Shall I stop sending? Stop sending


Have you anything for me? I have nothing for you


Are you ready? I am ready


When will you call me again? I will call you again at ——


Who is calling me? You are being called by —-


What is the strength of my (his) signals? Your (His) strength is (1)barely perceptible – (5)very good


Are my signals fading? Your signals are fading


Can you acknowledge receipt? I acknowledge receipt


Can you communicate with ——-? I can communicate with ——-


Will you relay to ——-? I will relay to ——-


Calling all radio amateurs


Shall I send a series of V’s? Send a series of V’s


Will you listen to ——- on ——— kHz? I am listening to ——- on ———–


Shall I change frequency? Change frequency to ———-


Shall I send each word twice? Send each word twice


What is your location? My location is —–


What is the time? The time is ———

CW Abbreviations





ABT About OB Old boy
ADR Address OM Old man
AGN Again OP Operator
ANT Antenna OT Old timer; old top
B4 Before PSE Please
C Yes PWR Power
CFM Confirm RIG Station equipment
CUL See you later RPT Repeat; report
ES And RX; RCVR Receiver
FB Fine business SED Said
GA Go ahead SEZ Says
GA Good afternoon SIG Signal
GB Good bye SKED Schedule
GB God bless SRI Sorry
GE Good evening TMW Tomorrow
GG Going TNX Thanks
GM Good morning TT That
GN Good night TU Thank you
GND Ground TVI Television interference
GUD Good TX Transmitter
HI Laughter UR; URS Your; Yours
HI High VY Very
HR Here; hear WKD; WKG Worked; working
HV Have WL Will
HW How; how copy WUD Would
LID A poor operator WX Weather
MSG Message XMTR Transmitter
N No YF; XYL Wife
NIL Nothing YL Young lady
NR Number 73 Best regards
NW Now 88 Love and kisses

Procedure Signals


Meaning or Usage



A general call that indicates you are inviting anyone who is hearing you to answer you. CQ CQ CQ DE ZL2AL ZL2AL K


I received your transmission perfectly. Do not send R if you didn’t copy everything. Don’t be redundant and say R, I COPIED YOU SOLID. ZL2ST DE ZL2AL R FB ES TX FOR RPT ………




Break in text. Used as a separator between thoughts or a pause. Also something good to send when your mind goes blank or you are talking to someone in your shack, etc. WX IS CLDY BT AGE HR IS ….


End of message. Use when you are through sending info, and turning it over to the station you are working. Also used when answering a CQ. blah, blah, blah, hw? AR ZL2ST DE ZL2AL K. – or – To answer ZL2ST’s CQ, ZL2ST DE ZL2AL AR


Used like AR, but only for your very last transmission TNX NICE CHAT 73 CUL GE SK ZL2ST DE ZL2AL K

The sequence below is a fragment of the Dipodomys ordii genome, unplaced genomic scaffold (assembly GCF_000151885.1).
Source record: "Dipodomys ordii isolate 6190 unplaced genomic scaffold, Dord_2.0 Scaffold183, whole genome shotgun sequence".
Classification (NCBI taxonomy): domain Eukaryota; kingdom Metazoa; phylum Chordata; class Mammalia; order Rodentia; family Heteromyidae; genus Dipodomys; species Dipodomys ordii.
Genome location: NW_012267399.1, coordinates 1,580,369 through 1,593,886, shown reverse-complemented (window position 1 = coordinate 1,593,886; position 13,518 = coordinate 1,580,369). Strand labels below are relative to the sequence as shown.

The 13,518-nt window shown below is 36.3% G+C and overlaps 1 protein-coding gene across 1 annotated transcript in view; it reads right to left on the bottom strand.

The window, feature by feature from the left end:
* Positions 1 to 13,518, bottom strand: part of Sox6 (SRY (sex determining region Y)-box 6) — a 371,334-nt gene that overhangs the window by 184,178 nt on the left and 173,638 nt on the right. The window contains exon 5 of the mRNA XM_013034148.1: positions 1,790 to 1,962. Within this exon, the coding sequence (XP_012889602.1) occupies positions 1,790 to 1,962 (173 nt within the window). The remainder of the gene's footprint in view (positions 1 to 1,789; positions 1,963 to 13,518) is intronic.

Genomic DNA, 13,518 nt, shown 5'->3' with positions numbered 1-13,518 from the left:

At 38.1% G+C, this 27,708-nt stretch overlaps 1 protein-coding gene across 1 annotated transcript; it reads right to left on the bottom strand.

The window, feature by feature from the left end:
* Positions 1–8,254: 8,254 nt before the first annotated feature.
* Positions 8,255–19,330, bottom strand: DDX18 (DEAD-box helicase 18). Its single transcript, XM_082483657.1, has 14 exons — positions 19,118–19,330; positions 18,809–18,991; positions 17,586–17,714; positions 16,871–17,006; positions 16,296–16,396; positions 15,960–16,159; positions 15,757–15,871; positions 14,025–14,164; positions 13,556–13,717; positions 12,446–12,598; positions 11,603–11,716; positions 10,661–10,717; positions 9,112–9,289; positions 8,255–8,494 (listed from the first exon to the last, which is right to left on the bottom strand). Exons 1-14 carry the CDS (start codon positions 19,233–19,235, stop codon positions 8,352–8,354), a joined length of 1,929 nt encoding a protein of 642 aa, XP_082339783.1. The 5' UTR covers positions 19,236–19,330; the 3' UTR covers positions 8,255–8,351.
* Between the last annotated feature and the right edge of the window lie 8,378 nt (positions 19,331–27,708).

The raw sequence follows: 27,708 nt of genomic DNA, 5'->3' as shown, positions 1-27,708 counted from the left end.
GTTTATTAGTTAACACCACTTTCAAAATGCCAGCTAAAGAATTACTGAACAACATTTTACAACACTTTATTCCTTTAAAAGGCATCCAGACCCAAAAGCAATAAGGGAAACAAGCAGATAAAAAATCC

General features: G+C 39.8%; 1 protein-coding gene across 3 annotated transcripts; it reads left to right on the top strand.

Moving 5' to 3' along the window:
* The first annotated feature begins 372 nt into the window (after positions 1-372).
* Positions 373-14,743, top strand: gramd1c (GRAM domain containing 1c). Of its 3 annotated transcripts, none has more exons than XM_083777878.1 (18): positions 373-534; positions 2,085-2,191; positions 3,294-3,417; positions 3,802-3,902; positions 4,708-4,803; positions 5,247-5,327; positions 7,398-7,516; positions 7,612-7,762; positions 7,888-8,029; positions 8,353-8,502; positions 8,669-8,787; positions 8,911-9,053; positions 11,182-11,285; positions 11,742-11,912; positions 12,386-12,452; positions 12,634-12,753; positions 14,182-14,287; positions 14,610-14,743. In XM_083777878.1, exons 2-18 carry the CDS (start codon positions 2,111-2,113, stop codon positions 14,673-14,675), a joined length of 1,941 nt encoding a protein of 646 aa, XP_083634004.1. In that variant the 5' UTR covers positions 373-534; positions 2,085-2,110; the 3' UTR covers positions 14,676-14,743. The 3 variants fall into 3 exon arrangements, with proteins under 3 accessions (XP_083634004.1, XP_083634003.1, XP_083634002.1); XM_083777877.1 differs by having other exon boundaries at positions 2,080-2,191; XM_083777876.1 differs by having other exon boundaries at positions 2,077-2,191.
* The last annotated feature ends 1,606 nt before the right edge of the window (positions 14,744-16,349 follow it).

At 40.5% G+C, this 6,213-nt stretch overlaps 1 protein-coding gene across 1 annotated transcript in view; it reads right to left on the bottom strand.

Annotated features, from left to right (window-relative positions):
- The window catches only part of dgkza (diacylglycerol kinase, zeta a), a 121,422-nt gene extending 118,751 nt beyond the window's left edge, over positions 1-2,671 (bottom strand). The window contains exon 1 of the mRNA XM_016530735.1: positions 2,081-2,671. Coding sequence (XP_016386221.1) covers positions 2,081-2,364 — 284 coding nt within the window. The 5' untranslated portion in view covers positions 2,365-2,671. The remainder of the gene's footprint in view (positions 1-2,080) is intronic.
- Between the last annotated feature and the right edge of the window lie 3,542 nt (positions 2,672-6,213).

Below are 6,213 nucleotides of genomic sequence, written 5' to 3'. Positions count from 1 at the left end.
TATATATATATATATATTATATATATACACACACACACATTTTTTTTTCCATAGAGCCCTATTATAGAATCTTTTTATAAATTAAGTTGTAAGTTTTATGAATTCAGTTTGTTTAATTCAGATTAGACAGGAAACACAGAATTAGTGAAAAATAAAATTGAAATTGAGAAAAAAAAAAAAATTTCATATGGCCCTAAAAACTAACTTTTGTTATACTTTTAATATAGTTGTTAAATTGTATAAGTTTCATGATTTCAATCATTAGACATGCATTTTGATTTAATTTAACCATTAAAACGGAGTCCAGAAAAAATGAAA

An invitation for the other station to break in immediately with an answer or comment. The other station may answer immediately after the BK is sent – do not say BK KB3BFQ DE K3WWP K just BK, then KB3BFQ will answer your question or comment. (ZL2AL SAYS) WHAT IS UR RIG? BK – – – – (ZL2ST ANSWERS) RIG HR IS …….


Go ahead. Used to tell the station you are working you expect him to transmit now. Use after a CQ to invite someone to answer you. Do not use K after you answer someone’s CQ since you don’t know he is going to answer you, use AR. HW? AR ZL2ST DE ZL2AL K


Go ahead, specific station only. No breakers are currently welcome. Used same as K when you only want to talk to one other station. Never use after a CQ unless you are not wanting anyone to answer you. HW? AR ZL2ST DE ZL2AL KN


I am now shutting down my station completely. Use when you are completely done transmitting, and about to pull the big switch. This is a signal that you are not listening to any more calls. TNX NICE CHAT 73 CUL GE SK ZL2ST DE ZL2AL CL




1 Unreadable
2 Barely readable, occasional words distinguishable
3 Readable with considerable difficulty
4 Readable with practically no difficulty
5 Perfectly readable


Signal Strength

1 Faint signals, barely perceptible
2 Very weak signals
3 Weak signals
4 Fair signals
5 Fairly good signals
6 Good signals
7 Moderately strong signals
8 Strong signals
9 Extremely strong signals



1 Sixty cycles or less, very rough and broad
2 Very rough ac, very harsh and broad
3 Rough ac tone, rectified but not filtered
4 Rough note, some trace of filtering
5 Filtered rectified ac, but strongly ripple-modulated
6 Filtered tone, definite trace of ripple modulation
7 Near pure tone, trace of ripple modulation
8 Near perfect tone, slight trace of modulation
9 Perfect tone, no trace of ripple, or modulation of any kind